Wednesday 4 November 2020, 4.00PM
Speaker(s): Sir Nicholas Penny
The lecture is adapted from one of the Slade Lectures given early this year at the University of Cambridge which explored various ways in which the study of Greek and Roman antiquity influenced the painting and sculpture of Western Europe between 1500 and 2000. It distinguishes between those expressions recognised as natural (but hard in fact to study from life) and those of a more heroic or ideal character derived in large part from sculptures such as the Dying Alexander, the Niobe group and the Laocoon. It also explores the idea that antique sculpture was often deliberately restrained or limited by aesthetic convention from attempting to represent extreme emotion.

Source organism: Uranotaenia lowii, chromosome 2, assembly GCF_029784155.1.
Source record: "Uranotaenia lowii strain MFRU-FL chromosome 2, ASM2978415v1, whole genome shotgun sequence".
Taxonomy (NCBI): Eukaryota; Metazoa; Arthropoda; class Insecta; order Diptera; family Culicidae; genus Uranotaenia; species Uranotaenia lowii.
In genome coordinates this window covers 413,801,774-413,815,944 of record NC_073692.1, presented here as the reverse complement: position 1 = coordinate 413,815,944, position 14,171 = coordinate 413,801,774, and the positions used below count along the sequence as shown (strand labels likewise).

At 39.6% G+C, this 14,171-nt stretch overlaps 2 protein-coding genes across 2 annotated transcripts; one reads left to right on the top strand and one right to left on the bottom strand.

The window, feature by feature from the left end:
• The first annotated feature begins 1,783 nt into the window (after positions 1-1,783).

Sir Nicholas is Former Director of National Gallery and Slade Professor in Fine Art for 19-20.